Click below for details.
“Why is it that all of a sudden when we are getting divorced, my husband wants to have so much time with our children? Why does he want to take them away from me? While we were married, I was always taking care of everything for the children, and now he wants to be Super Dad!”
Life is such that sometimes it takes a major disruption to awaken us and show us what we are missing. Read the rest of Jennifer’s article to learn how to seize the day and not wait to go through a major crisis in order to live life to its fullest!
During the New York State Council on Divorce Mediation annual conference at the Renaissance Westchester Hotel (April 30-May 2), divorce mediators from throughout the state met to discuss this less-adversarial way for couples to end marriages and domestic partnerships.
They covered a variety of topics including how divorce mediation puts families and children first, helps couples develop effective parenting plans and creates customized solutions to deal with financial matters (spousal maintenance, health care, pensions, Social Security, business valuations, and more).
Trained in conflict resolution, these professionals also addressed strategies on how to deal with challenges such as spousal abuse, violence and high-conflict personalities.
“For families in conflict, divorce mediation can be the preferred choice for resolving their issues, dissolving their unions and moving on with their lives,” said Clare Piro, an attorney and divorce mediator based in Harrison. During the conference, Piro was recognized for completing her two-year term as NYSCDM president. To read the rest of the article, click here and go to page 4.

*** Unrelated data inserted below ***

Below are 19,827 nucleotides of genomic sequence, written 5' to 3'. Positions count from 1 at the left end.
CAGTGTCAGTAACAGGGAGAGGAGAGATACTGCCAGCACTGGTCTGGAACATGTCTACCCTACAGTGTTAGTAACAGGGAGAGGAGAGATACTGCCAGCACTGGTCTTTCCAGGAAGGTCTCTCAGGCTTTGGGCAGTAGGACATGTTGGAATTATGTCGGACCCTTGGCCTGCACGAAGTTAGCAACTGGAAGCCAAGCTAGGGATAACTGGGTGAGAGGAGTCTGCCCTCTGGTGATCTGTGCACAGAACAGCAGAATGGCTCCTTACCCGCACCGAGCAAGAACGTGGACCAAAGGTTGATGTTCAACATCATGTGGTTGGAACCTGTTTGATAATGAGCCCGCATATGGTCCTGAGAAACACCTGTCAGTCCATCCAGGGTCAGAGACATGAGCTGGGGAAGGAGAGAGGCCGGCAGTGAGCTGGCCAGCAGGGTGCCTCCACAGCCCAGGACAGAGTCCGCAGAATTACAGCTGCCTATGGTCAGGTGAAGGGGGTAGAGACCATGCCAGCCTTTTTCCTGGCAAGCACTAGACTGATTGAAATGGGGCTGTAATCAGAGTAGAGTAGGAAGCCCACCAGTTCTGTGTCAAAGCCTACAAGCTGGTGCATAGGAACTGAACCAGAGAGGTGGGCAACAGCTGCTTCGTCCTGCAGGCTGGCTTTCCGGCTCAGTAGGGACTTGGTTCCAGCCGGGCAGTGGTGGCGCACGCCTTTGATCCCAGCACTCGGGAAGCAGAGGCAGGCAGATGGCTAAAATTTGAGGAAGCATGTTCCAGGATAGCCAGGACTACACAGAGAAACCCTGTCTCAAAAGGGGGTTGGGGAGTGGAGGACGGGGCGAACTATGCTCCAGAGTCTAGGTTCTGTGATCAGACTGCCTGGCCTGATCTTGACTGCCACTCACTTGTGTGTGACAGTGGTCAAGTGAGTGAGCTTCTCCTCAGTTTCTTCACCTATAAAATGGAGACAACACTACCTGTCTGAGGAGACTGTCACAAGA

The New York State Council on Divorce Mediation and Clare Piro were featured in the Harrison Daily Voice last week in an article about the annual conference. Click here for the full article.
I’ve blogged before about different elements of pre-nups and how to approach making one with your significant other. However, the focus of pre-nups is usually about opening up communication channels and building a foundation for a healthy marriage.
I recently read an article in the New York Times which focused on “no-nups” – agreements that couples enter into without an upcoming wedding. The no-nup is essentially a cohabitation agreement which is a legal agreement made by two people choosing to live together. As fewer couples look to walk down the aisle, cohabitation is becoming more commonplace. Although a no-nup may be formed for a couple with no intent to marry, the underlying principle remains the same – for each party to know “where they stand” and to be protected no matter what the relationship may bring.
When a couple chooses to move in together and build a life with one another, there are a lot of things to consider and a lot of emotions to handle. While there is nothing too glamorous about drafting a no-nuptial agreement, it could potentially bring a couple closer together and build a strong foundation for the future. Read the rest of Deborah’s article to learn more details about no-nups.
One of the challenges of divorce is going without. Almost everyone goes through a monetary strain during divorce because running two households costs close to twice as much as running one (about 40% more). This translates into limiting expenditures and implementing new “no”s. Parents may be especially concerned about the kind of effect these “new no”s may have on their children. “No”s can trigger frustration, anger, feeling of unfairness and even stirrings of unworthiness.
Because of the loaded power of new limits, it’s important to anticipate what may come up for kids who, for example, learn they can’t do travel soccer this season or won’t be going to camp. So the question arises: what actually makes children feel deprived? What can kids do without and what can’t they?
Read the rest of Rachel’s article to learn strategies parents can use to help children not feel deprived.